Current practice recommendations in both the fields of infant mental health and pediatrics support the co-location of mental health professionals into the pediatric setting. Multiple policy reports and statements of the past 5 years have repeatedly argued the need for coordination and integration between mental health care and pediatrics (Halfon, Regalado, McLearn, Kuo, & Wright, 2003; Osofsky, 2004). The pediatric office is recognized as a universally accessed, nonstigmatized setting, ideal for the assessment and treatment of early childhood mental health problems. However, barriers to this type of care are rampant, including time limitations on the part of pediatricians, inadequate reimbursement structures, inadequate training of pediatricians, and insufficient connections between medical and mental health providers. An innovative response to these barriers is the co-location of a mental health professional in the pediatric practice to provide pediatrician education and appropriate screening, assessment, referral, and treatment of young patients. This article describes a successful program of this type situated in the Bronx, NY, where a psychologist with expertise in infant mental health spends 25 hours per week in a large pediatric practice to address the developmental and mental health needs of children aged 0-3 years old. Preliminary descriptive data regarding the patient population, screening scores, and disposition are presented.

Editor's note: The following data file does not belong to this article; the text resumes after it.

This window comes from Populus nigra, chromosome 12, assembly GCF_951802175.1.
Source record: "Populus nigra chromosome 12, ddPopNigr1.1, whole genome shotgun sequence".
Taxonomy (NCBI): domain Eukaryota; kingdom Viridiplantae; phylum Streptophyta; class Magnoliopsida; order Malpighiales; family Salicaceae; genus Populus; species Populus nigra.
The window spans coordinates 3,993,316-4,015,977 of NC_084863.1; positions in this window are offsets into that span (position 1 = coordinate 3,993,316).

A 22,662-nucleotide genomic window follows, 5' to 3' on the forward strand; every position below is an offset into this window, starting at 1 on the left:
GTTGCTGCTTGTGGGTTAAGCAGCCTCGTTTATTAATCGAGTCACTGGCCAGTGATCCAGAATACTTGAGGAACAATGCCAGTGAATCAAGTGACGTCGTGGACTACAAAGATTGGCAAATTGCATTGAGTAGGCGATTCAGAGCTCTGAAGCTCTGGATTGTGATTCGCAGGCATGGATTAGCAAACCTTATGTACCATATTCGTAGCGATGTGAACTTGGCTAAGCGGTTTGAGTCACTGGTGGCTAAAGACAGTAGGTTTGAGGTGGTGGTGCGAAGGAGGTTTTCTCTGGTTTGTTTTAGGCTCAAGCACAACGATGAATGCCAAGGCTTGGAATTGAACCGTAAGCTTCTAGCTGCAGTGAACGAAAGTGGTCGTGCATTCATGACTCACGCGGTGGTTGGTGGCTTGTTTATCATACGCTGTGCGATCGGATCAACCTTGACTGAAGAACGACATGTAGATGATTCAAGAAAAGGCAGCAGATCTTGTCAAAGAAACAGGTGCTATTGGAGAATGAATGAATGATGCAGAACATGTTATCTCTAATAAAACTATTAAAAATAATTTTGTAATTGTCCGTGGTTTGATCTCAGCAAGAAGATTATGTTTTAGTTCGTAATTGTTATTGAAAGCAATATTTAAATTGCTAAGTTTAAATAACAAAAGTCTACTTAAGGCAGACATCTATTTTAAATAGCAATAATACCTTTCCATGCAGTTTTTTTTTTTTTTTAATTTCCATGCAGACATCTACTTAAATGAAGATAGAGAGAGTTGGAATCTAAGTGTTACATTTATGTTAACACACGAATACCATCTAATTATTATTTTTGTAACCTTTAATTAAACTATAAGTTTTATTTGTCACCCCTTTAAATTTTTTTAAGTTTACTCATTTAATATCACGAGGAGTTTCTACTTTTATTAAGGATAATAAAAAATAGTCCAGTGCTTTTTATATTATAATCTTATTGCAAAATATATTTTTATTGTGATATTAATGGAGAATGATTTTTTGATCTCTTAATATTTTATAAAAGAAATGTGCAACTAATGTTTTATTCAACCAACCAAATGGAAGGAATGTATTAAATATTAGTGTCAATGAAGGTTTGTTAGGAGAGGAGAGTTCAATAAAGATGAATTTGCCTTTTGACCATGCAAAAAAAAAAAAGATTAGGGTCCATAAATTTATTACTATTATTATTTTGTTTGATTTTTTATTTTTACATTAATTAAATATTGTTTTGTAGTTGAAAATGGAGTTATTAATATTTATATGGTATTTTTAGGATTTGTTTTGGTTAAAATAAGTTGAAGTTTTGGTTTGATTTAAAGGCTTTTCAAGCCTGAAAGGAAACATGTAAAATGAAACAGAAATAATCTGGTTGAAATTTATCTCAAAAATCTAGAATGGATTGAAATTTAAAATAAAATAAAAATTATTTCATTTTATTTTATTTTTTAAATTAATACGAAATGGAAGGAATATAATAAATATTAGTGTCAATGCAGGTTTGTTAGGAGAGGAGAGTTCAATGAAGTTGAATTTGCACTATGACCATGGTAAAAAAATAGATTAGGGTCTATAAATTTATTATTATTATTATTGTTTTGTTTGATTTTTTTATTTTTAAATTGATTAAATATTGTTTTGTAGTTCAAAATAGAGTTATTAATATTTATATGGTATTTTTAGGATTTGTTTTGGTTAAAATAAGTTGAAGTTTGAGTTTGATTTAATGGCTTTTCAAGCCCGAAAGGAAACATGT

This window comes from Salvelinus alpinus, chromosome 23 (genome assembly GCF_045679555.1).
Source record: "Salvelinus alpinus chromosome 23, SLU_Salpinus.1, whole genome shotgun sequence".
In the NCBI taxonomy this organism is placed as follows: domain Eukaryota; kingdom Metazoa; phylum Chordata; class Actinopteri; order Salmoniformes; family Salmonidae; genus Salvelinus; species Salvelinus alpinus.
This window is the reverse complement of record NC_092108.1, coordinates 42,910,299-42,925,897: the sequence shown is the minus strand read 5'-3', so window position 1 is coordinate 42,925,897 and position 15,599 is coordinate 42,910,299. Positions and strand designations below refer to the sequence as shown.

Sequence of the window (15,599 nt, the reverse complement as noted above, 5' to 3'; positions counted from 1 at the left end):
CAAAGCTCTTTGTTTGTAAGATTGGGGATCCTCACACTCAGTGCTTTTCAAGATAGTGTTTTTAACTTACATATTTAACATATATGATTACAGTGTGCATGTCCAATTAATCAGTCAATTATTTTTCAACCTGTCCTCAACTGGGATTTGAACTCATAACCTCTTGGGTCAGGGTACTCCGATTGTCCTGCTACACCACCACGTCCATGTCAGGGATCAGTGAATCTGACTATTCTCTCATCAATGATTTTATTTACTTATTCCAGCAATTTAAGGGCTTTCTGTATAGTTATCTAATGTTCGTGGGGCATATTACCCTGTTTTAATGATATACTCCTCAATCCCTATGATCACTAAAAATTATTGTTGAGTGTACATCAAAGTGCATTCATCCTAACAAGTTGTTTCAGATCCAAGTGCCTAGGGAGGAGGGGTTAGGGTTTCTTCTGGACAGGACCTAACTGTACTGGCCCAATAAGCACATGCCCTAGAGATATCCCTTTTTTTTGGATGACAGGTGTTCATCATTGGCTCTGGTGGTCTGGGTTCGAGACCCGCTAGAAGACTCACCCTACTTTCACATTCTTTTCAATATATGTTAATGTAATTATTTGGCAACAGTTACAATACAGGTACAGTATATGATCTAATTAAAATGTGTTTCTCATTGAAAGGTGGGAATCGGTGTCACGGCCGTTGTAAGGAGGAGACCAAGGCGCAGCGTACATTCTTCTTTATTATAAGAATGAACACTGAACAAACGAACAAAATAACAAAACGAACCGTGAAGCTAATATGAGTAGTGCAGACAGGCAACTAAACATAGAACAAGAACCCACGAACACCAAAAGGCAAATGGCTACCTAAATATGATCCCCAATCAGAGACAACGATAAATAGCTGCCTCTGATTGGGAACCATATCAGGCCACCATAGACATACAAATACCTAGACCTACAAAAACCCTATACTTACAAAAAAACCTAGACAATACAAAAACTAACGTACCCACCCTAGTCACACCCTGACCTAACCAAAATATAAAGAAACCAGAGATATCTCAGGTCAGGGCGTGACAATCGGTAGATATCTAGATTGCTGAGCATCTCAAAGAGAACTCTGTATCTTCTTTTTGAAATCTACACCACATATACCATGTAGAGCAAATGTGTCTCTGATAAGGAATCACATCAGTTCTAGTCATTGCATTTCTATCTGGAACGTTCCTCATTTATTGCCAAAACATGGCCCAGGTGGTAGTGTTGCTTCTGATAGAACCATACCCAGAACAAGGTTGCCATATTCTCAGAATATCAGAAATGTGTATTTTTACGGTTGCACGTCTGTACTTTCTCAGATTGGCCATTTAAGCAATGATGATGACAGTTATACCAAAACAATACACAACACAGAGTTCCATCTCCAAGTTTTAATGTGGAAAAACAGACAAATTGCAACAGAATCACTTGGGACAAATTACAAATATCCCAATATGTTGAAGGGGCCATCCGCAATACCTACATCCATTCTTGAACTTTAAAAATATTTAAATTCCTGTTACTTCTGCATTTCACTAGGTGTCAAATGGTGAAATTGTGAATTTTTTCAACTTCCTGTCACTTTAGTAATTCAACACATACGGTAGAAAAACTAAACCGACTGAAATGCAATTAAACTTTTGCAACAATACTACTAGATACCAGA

ASJC Scopus subject areas
- Pediatrics, Perinatology, and Child Health
- Developmental and Educational Psychology
- Psychiatry and Mental health